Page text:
When you think of building strong, healthy muscles, tomatoes may not jump to the front of your mind. However, these juicy fruits are worth adding to your meal, for a more toned, healthy body. At less than 30 calories per one cup serving, they’ve got potassium, but are probably best known as an incredibly potent source of lycopene, a powerful antioxidant that promotes healthier, younger looking skin and may also fight against some types of cancer. Throw some cherry tomatoes in a Mediterranean cucumber salad, atop some romaine lettuce, or blistered and served alongside chicken.
7% DV potassium per 2 cups
Popeye’s favorite green can help you inch closer to your daily recommended intake of potassium. Eat your 2-cup serving as a salad or toss a couple handfuls of the leafy green into a delicious smoothie.
1% and 2% Milk
8% DV potassium per 1 cup
Not only is dairy milk one of the top course of bone-strengthening duo calcium and Vitamin D, but it also serves as a good vehicle for electrolytes. Milk’s carb to protein ratio is also what makes it one of the best recovery fuels after a workout.
8% DV potassium per ½ cup
Tiny, but mighty, these little legumes offer very similar benefits to beans. Thanks to the potassium content, lentils can help prevent your muscles from cramping up. They work even more to support muscle growth and development as a solid source of plant-based protein, which helps with muscle recovery after tough workouts. Also, if you tend to be a bit impatient in the kitchen, know that lentils cook more quickly than beans, making them a more convenient choice for those nights when you just don’t have the time.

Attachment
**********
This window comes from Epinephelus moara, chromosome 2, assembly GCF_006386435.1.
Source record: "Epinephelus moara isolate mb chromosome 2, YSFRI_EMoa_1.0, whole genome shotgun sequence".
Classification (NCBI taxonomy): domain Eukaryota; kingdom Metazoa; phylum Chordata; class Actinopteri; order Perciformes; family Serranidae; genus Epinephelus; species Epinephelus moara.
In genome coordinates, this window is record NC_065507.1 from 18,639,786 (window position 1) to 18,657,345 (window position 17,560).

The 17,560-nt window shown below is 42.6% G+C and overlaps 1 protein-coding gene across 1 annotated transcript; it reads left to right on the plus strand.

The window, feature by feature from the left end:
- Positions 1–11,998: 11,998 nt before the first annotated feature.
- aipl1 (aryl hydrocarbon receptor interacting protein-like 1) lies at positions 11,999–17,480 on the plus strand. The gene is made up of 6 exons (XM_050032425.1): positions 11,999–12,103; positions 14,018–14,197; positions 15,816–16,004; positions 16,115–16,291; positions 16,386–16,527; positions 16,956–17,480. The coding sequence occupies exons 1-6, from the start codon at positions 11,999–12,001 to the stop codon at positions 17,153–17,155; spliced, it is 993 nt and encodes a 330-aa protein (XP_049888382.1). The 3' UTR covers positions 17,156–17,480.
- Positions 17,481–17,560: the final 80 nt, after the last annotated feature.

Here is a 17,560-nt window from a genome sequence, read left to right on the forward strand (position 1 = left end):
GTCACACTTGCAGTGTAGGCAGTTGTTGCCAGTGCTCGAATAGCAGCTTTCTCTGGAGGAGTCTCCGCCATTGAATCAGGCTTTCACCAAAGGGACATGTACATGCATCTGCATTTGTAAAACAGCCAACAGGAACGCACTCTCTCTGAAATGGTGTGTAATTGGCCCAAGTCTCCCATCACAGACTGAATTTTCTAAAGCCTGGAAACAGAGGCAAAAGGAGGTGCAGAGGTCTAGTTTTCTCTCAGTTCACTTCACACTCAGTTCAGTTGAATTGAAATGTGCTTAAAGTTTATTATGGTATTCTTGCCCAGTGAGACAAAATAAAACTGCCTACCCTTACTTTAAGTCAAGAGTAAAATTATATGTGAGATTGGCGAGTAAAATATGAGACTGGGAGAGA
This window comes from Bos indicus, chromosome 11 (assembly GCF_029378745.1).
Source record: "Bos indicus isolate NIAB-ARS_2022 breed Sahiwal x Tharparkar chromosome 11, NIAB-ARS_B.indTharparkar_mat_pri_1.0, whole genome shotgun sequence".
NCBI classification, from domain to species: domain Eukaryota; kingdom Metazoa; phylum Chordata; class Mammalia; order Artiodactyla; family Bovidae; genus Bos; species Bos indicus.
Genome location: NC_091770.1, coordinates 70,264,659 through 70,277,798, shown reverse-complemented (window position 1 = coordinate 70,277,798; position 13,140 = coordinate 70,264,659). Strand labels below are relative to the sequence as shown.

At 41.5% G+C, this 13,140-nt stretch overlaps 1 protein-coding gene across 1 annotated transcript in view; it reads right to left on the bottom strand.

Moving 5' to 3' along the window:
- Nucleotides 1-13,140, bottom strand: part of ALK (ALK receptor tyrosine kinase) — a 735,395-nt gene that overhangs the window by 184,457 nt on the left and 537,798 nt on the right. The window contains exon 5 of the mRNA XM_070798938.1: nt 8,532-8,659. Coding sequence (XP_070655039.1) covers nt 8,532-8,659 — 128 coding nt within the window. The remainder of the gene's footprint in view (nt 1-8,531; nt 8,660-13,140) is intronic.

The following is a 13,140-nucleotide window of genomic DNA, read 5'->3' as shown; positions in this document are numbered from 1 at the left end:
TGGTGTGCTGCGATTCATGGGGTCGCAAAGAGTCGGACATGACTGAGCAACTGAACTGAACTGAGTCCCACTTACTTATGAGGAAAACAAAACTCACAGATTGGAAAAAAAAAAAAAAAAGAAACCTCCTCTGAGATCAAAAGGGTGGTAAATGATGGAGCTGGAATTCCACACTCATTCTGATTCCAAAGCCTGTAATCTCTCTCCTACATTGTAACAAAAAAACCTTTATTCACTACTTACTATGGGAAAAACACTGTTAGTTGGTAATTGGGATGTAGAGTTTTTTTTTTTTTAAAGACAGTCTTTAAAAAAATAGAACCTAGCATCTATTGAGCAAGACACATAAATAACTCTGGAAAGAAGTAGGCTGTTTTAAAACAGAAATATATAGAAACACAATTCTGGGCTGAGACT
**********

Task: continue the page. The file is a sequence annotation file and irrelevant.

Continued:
8% DV potassium per ¼ cup
Be careful with serving sizes—or else you might consume more sugar than you intend—but dried apricots will nourish your muscles with 378 milligrams of potassium in just a quarter cup.
9% DV potassium per 1 medium fruit
Well, we couldn’t not include bananas on our list of high potassium foods! Trainers and fit-minded folks go ape over this nearly-perfect pre and post-workout fruit, and they’re right to do so. One banana clocks in at only 105 calories, and can give you just enough energy (thanks to the carbohydrates) to get through your workout without being weighed down by, say, a protein shake. They’re also a great source of fiber and naturally a little sweet, so they’ll fill you up and satisfy sweet cravings the healthy way. Bonus: we love the biodegradable packaging.
9% DV potassium per 1 cup, cubed